DOI: 10.1111/1346-8138.17039 ISSN: 0385-2407

Immune checkpoint inhibitor‐induced epidermal necrolysis: A narrative review evaluating demographics, clinical features, and culprit medications

Takashi K. Satoh, Matthias Munoz Neulinger, Pia‐Charlotte Stadler, Rui Aoki, Lars E. French
  • Dermatology
  • General Medicine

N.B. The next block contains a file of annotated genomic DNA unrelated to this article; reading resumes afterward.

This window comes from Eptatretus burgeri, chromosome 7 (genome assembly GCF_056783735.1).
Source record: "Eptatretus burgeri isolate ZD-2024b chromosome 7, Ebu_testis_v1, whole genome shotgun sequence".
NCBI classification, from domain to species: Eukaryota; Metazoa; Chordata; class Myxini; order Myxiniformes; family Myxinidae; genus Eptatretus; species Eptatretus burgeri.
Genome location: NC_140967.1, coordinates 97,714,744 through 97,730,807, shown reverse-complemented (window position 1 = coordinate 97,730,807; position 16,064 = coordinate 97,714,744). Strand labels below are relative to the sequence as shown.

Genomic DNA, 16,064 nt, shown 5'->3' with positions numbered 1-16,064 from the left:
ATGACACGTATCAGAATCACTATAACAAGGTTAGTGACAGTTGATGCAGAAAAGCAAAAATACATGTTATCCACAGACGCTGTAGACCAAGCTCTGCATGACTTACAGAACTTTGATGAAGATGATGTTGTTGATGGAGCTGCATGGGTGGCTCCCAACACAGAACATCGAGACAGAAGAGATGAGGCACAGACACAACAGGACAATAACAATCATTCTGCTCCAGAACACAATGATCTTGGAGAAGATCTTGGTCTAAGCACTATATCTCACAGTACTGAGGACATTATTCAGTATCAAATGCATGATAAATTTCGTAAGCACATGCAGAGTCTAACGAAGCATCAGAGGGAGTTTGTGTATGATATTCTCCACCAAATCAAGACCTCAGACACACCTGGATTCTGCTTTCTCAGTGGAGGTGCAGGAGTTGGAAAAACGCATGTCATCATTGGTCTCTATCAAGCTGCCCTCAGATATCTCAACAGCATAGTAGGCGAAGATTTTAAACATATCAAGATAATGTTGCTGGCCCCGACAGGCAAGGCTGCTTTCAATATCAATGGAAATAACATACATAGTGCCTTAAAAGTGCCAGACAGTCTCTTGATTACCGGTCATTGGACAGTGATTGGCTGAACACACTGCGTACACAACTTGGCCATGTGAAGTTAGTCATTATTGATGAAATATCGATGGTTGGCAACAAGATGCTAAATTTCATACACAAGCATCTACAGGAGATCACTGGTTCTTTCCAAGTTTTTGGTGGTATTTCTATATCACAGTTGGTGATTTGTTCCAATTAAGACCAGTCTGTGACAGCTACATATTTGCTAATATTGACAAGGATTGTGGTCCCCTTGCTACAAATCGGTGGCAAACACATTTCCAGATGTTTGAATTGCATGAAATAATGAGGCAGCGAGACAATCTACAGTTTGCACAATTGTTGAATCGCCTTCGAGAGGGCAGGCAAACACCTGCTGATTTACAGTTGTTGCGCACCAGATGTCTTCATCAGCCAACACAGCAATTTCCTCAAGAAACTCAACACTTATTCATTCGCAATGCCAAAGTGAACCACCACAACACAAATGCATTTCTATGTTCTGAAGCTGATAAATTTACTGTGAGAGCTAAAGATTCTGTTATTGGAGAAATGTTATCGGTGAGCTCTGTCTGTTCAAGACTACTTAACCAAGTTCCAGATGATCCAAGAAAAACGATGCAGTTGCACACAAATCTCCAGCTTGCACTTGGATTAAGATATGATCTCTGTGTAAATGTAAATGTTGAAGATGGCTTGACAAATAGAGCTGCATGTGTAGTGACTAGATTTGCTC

Immune checkpoint inhibitors (ICIs) have transformed cancer treatment but can cause immune‐related adverse events (irAEs). Severe cutaneous irAEs, including epidermal necrolysis, are rare but potentially life‐threatening. There is limited understanding of the clinical features and management of ICI‐induced Stevens‐Johnson syndrome (SJS)/toxic epidermal necrolysis (TEN), so we aimed to analyze 95 cases of ICI‐induced SJS/TEN (35 cases of SJS, 26 cases of TEN, two cases of SJS/TEN overlap, and 32 cases of unspecified) to increase knowledge of this condition among oncologists and dermatologists. We conducted a comprehensive search of PubMed for all relevant case reports published until the end of December 2022, and collected data on patient demographics, cancer type, ICI regimen, time to onset of SJS/TEN, clinical presentation, management strategies, and outcomes. PD‐1 inhibitors were the most common ICIs associated with SJS/TEN (58.9%), followed by the combination of PD‐1 and CTLA‐4 inhibitors (11.6%), and PD‐L1 inhibitors (6.3%). Lung cancer and melanoma were the most frequent malignancies treated (35.8% and 25.4%, respectively). SJS/TEN occurred most frequently within the first 4 weeks (51.7%), and corticosteroid monotherapy was the most commonly chosen systemic treatment (56.4%). The overall mortality rate of ICI‐induced SJS/TEN was 30.8%. Our findings highlight the frequency and severity of ICI‐induced SJS/TEN and the urgent need for predictive molecular biomarkers aimed at preventive measures and early intervention.

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